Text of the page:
Short Lease Property
Use our online tool to calculate the value of a short lease property relative to a corresponding freehold, assuming a nominal ground rent and no rights to enfranchise. This is not a professional tool and should be used for informational purposes only.
Your short lease value relative to a corresponding freehold valuation (see disclaimer above): 100%
- LDN Properties
- Sell Short Lease
Selling a short lease flat or house can be tricky and sometimes impossible. Short leases are considered to be one of the most complex types of property and often involve specialist surveyors and solicitors when it comes to selling a short lease.
- What is a Short Lease?
- How Can a Short Lease Cause Problems?
- Whys Short Lease is Often Unmortgageable
- Knowing if I Have a Short Lease
- How does Lease Length Affect your Property Value?
- What Can I Do About It?
- Selling your Short Lease or Extending your Lease?
- Obtaining a Lease Extension
- Buying the Freehold of Your Property
- Selling a Short Lease at Auction
- Selling to a Specialist Cash Buyer
What is a Short Lease?
If you own a leasehold property with a lease remaining of less than 80 years, your property can be considered to be a short lease. Both flats and houses can be owned on a leasehold basis, however it should be noted that if your property is freehold then you are not at risk of experiencing a short lease problem.
How Can a Short Lease Cause Problems?
If you are considering selling your short lease flat or house, you will find that it typically isn’t possible for your buyer to obtain a mortgage for the purchase, therefore any buyer will need to be using cash funds for the purchase. Lenders often look for a lease term remaining of 25-30 years in addition to the mortgage term. As an example, if your short lease property has a lease remaining of 40 years, the maximum loan term that some lenders would be willing to provide would be 10-15 years. It must be noted though that a large number of mortgage companies don’t provide mortgages or lending against short leases whatsoever.
As the owner of a short lease flat or house, you need to be aware that the value of your property continues to fall in line with the decreasing lease term remaining. As the lease term remaining drops beneath the so called "magic number" of 80 years, this is the point from which you will see the value of your property declining as the years go by.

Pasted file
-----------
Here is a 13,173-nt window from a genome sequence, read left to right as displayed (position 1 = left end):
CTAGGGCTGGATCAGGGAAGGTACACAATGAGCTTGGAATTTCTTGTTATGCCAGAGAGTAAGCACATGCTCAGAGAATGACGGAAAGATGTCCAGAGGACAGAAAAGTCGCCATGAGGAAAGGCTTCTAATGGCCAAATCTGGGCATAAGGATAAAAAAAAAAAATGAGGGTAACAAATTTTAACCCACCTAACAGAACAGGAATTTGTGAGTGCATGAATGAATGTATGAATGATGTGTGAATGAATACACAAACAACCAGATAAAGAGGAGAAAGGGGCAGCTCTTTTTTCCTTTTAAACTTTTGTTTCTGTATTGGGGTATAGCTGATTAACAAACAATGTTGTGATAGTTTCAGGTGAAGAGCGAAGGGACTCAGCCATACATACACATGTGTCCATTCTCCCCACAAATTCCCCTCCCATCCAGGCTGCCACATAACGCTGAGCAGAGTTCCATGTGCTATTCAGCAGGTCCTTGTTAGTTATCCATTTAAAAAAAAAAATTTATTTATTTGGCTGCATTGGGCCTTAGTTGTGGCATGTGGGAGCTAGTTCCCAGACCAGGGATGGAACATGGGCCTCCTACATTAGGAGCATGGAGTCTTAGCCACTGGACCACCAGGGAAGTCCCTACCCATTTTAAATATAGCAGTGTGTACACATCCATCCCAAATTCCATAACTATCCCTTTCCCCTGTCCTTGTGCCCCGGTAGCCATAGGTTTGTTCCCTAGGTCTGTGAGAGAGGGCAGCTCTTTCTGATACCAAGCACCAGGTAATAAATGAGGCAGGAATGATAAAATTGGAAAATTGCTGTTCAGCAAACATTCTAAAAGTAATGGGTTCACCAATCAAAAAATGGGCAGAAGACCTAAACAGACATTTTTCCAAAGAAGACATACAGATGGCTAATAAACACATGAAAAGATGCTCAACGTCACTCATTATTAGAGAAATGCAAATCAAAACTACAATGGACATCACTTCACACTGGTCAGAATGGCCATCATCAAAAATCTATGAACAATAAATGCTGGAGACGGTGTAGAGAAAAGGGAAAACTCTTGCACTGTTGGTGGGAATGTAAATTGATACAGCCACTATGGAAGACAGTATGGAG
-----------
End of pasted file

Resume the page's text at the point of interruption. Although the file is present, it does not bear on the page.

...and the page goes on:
Why a Short Lease is Often Unmortgageable
As the lease becomes shorter the value of the property continues to decrease. Banks and mortgage companies often do not lend against a short lease flat or house because the value of the property quickly becomes worth less than what was initially paid for it. Also, short lease properties are considered to be a specialist area and if the bank needs to sell, it would not be as straightforward as selling a regular long leasehold.
Knowing if I Have a Short Lease
The starting point is to determine if your property is freehold or leasehold. If your property is freehold, there is no risk of your property being a short lease. If however your property is held on a leasehold basis, there is a chance that you own a short lease flat or house.
To find out if your property is freehold or leasehold, search the Government property information website using your postcode and address details.
For leasehold properties, the next step is to obtain a copy of the title register for your property which will show the specific details of your lease from which you can determine the lease term remaining. As mentioned previously, if you determine there are less than 80 years remaining on your lease, you are considered to own a short lease house or flat. To obtain a copy of your title register, visit the Land Registry website and search for your property.
How does Lease Length Affect your Property Value?
Your property value is directly affected by the number of years remaining on your lease. As your lease drops below 80 years you will see a continual decrease in property value as the years pass. Also, the cost to extend your lease will continue to increase, therefore it is worth bearing this in mind when considering the best time to sell your short lease flat or house. The following graph illustrates the affect your lease length has on the value of your property. Note this is an illustrative graph and should not be relied on for accuracy or calculations.
What Can I Do About It?
You have various options to consider as the owner of a short lease flat or house:
Obtain a lease extension – By obtaining a lease extension, a future buyer will be able to obtain a mortgage for the purchase of your property.